Recently by Samuel L. Blumenfeld: Looking Backward 123 Years Later
The essence of Gangster Government was summed by a comment President Barack Hussein Obama made in October, 2010:
We’re gonna punish our enemies and we’re gonna reward our friends who stand with us on issues that are important to us.
That in essence is what government corruption is all about, and that is what we have had in Washington since Obama took his oath of office. We now have a government of men, not laws. That was how the Democrat Congress forced the enactment of Obama’s socialized healthcare program despite strong opposition from the American people.
His contempt for the Republican opposition was summed up when the Democrat-in-Chief said: “They can come for the ride, but they have to sit in the back.“ So now, Jim Crow has also become a philosophical tenet of the Obama regime.
All of this and much more is revealed in David Freddoso’s new book, Gangster Government, a primer on the Obama government’s corrupt practices, revealing the details of some of the worst forms of federal corruption ever visited on the American people.
Published by Regnery in 2011, the book leaves no doubt that what we are dealing with in the White House is unprecedented corruption on a scale that can only be characterized as criminal in its violations of the U.S. Constitution, violations that have all of the earmarks of gangster activity.
Well-schooled in the corrupt practices of Chicago’s Democrat political machine, Obama and his cronies have brought to Washington everything that is repugnant about the way politicians manipulate political power in the Windy City. Case in point is how the Obama administration handled the bailouts of General Motors and Chrysler, a story of such blatant gangsterism that it boggles the mind.
For years, General Motors had been so badly managed by its top brass that it had become deeply in debt and was headed toward bankruptcy. If allowed to be liquidated, the UAW, the United Auto Workers union, would have been the big loser. The secured creditors would have been first in line to receive whatever monies the sale of GM’s assets would have made. That’s when Obama decided to step in and bail out the company.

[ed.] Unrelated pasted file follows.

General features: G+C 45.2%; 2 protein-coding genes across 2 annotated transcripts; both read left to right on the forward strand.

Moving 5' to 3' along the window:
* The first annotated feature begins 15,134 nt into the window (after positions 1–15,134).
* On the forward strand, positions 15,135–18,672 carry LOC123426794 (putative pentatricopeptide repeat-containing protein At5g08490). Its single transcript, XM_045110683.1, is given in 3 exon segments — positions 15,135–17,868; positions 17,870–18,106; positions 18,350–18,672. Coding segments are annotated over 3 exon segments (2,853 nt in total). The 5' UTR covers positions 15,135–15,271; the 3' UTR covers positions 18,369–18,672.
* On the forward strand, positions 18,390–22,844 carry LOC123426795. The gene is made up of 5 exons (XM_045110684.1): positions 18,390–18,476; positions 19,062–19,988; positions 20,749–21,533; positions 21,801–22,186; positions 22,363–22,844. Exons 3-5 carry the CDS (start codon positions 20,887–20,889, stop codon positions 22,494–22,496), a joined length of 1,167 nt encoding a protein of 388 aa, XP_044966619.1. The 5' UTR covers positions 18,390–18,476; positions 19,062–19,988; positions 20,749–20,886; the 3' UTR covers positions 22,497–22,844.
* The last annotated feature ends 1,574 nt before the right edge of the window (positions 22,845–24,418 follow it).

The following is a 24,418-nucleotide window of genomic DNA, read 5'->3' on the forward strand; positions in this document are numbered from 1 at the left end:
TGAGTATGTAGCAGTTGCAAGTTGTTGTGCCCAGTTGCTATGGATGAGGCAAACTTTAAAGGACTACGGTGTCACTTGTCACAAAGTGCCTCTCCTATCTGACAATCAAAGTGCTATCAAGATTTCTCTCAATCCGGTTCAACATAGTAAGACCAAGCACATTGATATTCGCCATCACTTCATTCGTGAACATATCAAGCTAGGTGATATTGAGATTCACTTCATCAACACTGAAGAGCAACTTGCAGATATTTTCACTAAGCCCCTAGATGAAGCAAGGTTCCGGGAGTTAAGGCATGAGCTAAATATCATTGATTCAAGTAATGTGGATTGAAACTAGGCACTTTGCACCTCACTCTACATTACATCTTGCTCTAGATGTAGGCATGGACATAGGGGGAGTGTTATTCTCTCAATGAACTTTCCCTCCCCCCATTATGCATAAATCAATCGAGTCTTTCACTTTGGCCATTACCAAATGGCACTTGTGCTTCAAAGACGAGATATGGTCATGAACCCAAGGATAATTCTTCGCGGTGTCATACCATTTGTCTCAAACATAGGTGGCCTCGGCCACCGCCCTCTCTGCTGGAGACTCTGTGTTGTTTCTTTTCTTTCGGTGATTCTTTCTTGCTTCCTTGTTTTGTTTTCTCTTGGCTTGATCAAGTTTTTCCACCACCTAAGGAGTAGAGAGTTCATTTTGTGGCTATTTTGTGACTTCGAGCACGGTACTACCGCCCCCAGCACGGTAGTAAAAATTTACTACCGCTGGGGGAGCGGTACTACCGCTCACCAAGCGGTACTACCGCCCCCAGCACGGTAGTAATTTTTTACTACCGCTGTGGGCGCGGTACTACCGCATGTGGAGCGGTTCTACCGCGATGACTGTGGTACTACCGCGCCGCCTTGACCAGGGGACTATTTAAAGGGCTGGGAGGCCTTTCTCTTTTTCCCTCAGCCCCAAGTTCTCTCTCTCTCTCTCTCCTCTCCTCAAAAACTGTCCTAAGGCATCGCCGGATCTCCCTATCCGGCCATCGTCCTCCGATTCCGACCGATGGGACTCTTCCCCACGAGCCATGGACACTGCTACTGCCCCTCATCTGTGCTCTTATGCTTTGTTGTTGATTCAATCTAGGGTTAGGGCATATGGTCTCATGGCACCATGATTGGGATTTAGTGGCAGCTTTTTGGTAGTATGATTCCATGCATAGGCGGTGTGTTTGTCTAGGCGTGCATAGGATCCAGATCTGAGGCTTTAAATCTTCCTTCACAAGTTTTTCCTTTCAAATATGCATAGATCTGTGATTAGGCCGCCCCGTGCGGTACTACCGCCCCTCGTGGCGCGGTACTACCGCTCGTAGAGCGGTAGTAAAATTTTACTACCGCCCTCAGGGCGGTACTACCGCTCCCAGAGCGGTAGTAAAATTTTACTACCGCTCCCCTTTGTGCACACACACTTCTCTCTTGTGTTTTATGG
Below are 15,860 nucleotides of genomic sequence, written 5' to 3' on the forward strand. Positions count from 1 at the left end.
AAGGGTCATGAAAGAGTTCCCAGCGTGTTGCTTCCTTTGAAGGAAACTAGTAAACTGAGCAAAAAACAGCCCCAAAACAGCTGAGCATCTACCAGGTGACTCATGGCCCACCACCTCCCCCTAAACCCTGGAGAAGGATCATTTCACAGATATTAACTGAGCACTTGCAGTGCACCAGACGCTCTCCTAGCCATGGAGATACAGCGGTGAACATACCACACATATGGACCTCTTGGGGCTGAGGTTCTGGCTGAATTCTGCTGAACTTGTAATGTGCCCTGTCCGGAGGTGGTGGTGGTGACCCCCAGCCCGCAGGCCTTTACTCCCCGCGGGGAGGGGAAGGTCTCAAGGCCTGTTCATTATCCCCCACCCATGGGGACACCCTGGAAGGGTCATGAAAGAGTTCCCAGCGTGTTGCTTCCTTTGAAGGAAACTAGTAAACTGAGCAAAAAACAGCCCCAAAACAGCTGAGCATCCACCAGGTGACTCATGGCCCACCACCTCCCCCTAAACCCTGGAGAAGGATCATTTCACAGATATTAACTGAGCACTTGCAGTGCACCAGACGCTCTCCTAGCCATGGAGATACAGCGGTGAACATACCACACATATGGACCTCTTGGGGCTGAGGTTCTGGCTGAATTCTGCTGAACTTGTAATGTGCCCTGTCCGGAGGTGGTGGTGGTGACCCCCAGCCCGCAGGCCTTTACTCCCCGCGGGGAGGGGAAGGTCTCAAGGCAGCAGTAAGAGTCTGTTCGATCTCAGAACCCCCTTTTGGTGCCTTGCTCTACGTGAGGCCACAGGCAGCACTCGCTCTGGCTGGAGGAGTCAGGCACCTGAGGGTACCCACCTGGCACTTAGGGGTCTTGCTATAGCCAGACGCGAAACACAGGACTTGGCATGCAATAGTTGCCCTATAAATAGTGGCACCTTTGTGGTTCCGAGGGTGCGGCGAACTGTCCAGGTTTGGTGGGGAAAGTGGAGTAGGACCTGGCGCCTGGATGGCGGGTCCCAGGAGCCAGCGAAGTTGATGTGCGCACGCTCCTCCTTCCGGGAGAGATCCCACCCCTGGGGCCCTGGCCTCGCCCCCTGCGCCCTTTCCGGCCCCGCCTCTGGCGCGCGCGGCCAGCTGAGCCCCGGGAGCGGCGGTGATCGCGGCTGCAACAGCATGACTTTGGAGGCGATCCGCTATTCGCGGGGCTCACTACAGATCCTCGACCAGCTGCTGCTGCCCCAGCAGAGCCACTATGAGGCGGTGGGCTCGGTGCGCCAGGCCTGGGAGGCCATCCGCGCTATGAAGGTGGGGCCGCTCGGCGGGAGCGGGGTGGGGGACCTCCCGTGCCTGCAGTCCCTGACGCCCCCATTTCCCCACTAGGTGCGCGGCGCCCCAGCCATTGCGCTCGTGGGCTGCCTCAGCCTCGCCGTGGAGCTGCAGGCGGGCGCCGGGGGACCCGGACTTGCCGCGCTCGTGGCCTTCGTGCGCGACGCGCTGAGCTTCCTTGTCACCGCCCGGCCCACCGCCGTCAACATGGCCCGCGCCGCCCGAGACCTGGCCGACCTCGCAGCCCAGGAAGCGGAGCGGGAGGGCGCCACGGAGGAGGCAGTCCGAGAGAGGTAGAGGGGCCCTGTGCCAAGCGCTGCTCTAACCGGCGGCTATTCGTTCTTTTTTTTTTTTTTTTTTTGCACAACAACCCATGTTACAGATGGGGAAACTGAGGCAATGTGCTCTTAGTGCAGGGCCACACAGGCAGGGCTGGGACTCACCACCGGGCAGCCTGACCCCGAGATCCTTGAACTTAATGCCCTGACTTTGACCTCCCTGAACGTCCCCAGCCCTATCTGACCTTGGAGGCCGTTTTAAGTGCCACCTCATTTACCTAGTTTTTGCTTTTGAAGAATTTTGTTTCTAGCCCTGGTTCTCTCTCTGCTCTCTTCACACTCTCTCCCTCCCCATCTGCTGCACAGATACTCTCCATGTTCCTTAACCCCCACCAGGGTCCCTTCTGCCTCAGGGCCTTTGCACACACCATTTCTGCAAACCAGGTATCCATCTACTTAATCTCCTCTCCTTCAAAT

His union friends and their pension funds were in jeopardy. The UAW had contributed greatly to Obama’s campaign for the presidency. So they had to be saved. The solution was a bailout for the company as a reward for the union’s good deeds. Freddoso writes:
“If anyone wonders whether the automotive bailout was all about saving a union, the answer is yes. There is no other reason why two domestic automotive manufacturers – both historically significant, but neither remotely indispensable to the economy – would get the bailout they did when nearly 90,000 businesses failed in the financial crisis and received no government help.”
The method the Obama government used to bailout GM was quite creative. Most Americans believe that GM was given a bailout loan of $50 billion. However, that was not the case. The company was given a loan of $6.7 billion at 7 percent interest. The Canadian government also gave GM a loan of $1.4 billion. The bulk of the bailout money was transferred to GM through the purchase of 60.8 percent of the company’s equity. The Canadian government paid GM $8.1 billion for 11.7 percent of equity. Thus, the U.S. and Canadian governments owned 72.5 percent of the company at the time of the bailout.
The Obama administration also decided to save Chrysler, which was even closer to liquidation than GM. But the case for saving Chrysler was based more on political and social realities than on its economic factors
The UAW had everything at stake in the survival of GM and Chrysler. Freddoso writes:
“By the time of their bankruptcies, GM and Chrysler together employed 77,600 UAW members.… With so many union jobs at stake, the government rigged the companies’ bankruptcies so that the UAW would emerge stronger than any of the other stakeholders, including taxpayers.”
In other words, if the Obama administration had permitted the two auto companies to go out of business, the UAW would have lost a third of its membership.